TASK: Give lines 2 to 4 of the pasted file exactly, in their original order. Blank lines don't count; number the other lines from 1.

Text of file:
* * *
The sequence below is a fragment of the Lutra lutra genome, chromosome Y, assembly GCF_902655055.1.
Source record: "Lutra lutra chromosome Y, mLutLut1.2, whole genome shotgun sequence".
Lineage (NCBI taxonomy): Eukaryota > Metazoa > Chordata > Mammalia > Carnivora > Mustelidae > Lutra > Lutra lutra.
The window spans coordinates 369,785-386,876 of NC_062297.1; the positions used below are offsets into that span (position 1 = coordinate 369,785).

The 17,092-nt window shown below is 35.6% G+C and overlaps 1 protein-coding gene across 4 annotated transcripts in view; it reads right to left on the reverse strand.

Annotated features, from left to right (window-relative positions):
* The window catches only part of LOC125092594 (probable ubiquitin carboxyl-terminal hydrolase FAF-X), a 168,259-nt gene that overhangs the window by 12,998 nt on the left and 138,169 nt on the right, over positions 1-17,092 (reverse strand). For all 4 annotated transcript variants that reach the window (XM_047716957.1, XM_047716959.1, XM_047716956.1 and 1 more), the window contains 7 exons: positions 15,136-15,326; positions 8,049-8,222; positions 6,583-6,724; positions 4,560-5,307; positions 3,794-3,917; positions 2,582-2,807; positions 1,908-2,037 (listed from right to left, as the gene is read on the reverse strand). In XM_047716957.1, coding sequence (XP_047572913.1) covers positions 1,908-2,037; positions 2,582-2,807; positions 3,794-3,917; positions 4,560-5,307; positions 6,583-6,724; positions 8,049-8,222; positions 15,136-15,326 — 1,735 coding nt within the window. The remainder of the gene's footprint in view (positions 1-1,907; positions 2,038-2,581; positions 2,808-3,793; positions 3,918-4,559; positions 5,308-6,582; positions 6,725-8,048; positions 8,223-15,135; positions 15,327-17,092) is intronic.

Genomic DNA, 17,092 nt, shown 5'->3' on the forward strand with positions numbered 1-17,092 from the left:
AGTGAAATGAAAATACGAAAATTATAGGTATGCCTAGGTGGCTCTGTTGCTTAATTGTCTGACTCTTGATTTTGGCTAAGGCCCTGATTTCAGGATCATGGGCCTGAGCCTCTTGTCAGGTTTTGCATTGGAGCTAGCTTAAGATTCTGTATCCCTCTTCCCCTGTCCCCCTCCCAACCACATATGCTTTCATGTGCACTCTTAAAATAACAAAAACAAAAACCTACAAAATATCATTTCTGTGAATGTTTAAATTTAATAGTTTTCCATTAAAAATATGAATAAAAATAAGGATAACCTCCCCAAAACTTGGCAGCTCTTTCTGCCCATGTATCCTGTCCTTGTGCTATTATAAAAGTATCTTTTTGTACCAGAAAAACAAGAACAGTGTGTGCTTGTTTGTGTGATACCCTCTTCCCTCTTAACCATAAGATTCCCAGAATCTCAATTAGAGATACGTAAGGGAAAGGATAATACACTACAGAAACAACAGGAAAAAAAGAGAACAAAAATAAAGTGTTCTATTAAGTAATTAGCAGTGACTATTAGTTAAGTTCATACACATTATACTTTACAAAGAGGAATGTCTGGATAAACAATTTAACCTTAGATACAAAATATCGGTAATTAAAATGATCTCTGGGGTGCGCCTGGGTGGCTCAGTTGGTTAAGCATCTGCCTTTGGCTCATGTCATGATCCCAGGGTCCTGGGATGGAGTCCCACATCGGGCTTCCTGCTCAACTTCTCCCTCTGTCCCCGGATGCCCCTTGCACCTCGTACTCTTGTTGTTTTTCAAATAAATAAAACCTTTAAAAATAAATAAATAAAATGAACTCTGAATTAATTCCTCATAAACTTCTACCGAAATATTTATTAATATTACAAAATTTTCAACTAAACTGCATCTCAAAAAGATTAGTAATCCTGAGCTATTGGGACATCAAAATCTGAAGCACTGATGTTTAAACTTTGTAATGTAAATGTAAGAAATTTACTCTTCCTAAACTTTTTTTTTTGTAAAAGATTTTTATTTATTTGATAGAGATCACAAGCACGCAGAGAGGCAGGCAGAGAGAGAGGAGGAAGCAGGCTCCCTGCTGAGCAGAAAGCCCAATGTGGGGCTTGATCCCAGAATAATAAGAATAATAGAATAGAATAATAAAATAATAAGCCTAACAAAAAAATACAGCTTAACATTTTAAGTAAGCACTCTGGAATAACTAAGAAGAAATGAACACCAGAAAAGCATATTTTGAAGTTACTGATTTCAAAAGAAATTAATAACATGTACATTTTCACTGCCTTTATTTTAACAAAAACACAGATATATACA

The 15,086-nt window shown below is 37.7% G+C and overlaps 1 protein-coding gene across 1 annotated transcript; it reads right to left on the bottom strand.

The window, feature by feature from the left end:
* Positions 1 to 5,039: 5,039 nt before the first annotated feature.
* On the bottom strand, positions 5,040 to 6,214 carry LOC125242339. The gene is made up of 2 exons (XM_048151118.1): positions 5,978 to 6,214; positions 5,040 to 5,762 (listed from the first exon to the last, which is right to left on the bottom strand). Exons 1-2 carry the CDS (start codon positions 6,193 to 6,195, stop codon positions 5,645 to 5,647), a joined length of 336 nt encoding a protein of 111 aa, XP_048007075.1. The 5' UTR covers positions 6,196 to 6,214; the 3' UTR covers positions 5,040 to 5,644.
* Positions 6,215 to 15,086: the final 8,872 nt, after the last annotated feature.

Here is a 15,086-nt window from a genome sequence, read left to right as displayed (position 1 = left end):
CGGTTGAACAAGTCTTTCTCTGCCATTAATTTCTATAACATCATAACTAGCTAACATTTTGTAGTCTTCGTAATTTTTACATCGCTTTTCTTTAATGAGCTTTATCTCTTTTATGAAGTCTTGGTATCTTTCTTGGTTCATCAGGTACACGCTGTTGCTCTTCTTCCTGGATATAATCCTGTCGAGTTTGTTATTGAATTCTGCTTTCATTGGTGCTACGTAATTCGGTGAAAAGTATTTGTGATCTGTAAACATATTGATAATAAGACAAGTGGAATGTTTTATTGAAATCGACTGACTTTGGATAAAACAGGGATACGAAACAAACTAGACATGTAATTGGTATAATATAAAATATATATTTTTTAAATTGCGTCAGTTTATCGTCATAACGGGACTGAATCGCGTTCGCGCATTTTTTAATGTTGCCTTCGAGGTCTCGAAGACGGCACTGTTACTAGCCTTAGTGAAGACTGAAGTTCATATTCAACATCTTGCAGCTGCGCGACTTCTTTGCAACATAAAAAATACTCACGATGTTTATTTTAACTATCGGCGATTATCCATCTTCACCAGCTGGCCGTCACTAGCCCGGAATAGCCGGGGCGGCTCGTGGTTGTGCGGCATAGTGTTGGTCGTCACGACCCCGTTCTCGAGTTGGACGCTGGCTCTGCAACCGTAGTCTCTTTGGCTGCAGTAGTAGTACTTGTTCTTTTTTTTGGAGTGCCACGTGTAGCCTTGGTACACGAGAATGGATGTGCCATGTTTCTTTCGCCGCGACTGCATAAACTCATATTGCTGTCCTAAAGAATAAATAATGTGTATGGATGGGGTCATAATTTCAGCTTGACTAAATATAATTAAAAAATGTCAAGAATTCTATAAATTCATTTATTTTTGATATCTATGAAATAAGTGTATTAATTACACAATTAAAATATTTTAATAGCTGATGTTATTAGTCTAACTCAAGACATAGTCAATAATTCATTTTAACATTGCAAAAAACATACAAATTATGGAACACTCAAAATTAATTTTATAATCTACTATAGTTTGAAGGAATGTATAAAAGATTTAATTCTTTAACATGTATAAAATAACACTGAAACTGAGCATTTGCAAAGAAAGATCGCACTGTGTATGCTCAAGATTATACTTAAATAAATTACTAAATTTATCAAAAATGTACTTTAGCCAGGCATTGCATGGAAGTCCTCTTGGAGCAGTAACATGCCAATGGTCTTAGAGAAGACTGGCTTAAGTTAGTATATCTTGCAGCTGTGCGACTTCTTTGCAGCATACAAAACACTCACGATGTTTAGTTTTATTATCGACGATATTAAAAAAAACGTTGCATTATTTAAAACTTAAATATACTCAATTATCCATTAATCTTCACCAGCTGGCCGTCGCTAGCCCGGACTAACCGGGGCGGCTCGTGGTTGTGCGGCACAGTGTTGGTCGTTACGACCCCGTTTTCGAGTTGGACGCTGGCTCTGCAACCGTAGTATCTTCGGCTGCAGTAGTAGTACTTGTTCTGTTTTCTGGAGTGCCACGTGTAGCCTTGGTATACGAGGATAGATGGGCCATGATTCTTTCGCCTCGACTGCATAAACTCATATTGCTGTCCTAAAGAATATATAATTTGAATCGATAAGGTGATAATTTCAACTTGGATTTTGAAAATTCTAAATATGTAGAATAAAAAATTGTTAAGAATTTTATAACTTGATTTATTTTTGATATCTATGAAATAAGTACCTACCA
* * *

Source record: "Lutra lutra chromosome Y, mLutLut1.2, whole genome shotgun sequence".
Lineage (NCBI taxonomy): Eukaryota > Metazoa > Chordata > Mammalia > Carnivora > Mustelidae > Lutra > Lutra lutra.
The window spans coordinates 369,785-386,876 of NC_062297.1; the positions used below are offsets into that span (position 1 = coordinate 369,785).